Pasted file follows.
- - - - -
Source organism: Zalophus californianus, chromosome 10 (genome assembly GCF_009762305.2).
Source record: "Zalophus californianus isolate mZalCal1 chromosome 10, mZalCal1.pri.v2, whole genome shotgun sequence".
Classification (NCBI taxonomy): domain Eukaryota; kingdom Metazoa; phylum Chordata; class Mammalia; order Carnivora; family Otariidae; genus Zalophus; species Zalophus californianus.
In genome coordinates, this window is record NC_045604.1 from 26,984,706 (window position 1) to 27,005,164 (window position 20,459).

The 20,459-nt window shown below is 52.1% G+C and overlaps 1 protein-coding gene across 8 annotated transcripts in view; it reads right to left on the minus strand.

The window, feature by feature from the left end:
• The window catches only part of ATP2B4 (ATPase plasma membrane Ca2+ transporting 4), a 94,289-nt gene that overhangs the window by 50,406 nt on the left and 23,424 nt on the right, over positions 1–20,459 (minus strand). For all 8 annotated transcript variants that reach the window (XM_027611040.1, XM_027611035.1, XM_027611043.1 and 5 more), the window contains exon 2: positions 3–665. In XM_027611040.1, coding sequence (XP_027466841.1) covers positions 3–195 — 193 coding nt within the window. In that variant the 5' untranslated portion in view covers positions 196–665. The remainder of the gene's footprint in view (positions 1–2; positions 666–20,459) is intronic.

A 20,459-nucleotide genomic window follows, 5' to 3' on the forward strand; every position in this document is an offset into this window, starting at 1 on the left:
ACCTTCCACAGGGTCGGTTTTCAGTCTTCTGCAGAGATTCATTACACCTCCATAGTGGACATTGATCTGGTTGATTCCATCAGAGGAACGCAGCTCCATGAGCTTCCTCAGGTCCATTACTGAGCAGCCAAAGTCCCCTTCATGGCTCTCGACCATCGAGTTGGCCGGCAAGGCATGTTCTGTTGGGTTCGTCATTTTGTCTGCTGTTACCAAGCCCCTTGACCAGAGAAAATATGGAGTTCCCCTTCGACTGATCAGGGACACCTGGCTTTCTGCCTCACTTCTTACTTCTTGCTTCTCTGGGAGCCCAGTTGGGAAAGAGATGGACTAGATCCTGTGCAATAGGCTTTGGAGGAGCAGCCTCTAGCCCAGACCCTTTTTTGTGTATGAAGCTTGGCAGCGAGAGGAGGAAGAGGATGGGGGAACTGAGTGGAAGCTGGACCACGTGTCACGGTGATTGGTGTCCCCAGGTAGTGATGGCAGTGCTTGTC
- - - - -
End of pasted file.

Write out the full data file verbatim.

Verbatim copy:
Source organism: Zalophus californianus, chromosome 10 (genome assembly GCF_009762305.2).
Source record: "Zalophus californianus isolate mZalCal1 chromosome 10, mZalCal1.pri.v2, whole genome shotgun sequence".
Classification (NCBI taxonomy): domain Eukaryota; kingdom Metazoa; phylum Chordata; class Mammalia; order Carnivora; family Otariidae; genus Zalophus; species Zalophus californianus.
In genome coordinates, this window is record NC_045604.1 from 26,984,706 (window position 1) to 27,005,164 (window position 20,459).

The 20,459-nt window shown below is 52.1% G+C and overlaps 1 protein-coding gene across 8 annotated transcripts in view; it reads right to left on the minus strand.

The window, feature by feature from the left end:
• The window catches only part of ATP2B4 (ATPase plasma membrane Ca2+ transporting 4), a 94,289-nt gene that overhangs the window by 50,406 nt on the left and 23,424 nt on the right, over positions 1–20,459 (minus strand). For all 8 annotated transcript variants that reach the window (XM_027611040.1, XM_027611035.1, XM_027611043.1 and 5 more), the window contains exon 2: positions 3–665. In XM_027611040.1, coding sequence (XP_027466841.1) covers positions 3–195 — 193 coding nt within the window. In that variant the 5' untranslated portion in view covers positions 196–665. The remainder of the gene's footprint in view (positions 1–2; positions 666–20,459) is intronic.

A 20,459-nucleotide genomic window follows, 5' to 3' on the forward strand; every position in this document is an offset into this window, starting at 1 on the left:
ACCTTCCACAGGGTCGGTTTTCAGTCTTCTGCAGAGATTCATTACACCTCCATAGTGGACATTGATCTGGTTGATTCCATCAGAGGAACGCAGCTCCATGAGCTTCCTCAGGTCCATTACTGAGCAGCCAAAGTCCCCTTCATGGCTCTCGACCATCGAGTTGGCCGGCAAGGCATGTTCTGTTGGGTTCGTCATTTTGTCTGCTGTTACCAAGCCCCTTGACCAGAGAAAATATGGAGTTCCCCTTCGACTGATCAGGGACACCTGGCTTTCTGCCTCACTTCTTACTTCTTGCTTCTCTGGGAGCCCAGTTGGGAAAGAGATGGACTAGATCCTGTGCAATAGGCTTTGGAGGAGCAGCCTCTAGCCCAGACCCTTTTTTGTGTATGAAGCTTGGCAGCGAGAGGAGGAAGAGGATGGGGGAACTGAGTGGAAGCTGGACCACGTGTCACGGTGATTGGTGTCCCCAGGTAGTGATGGCAGTGCTTGTC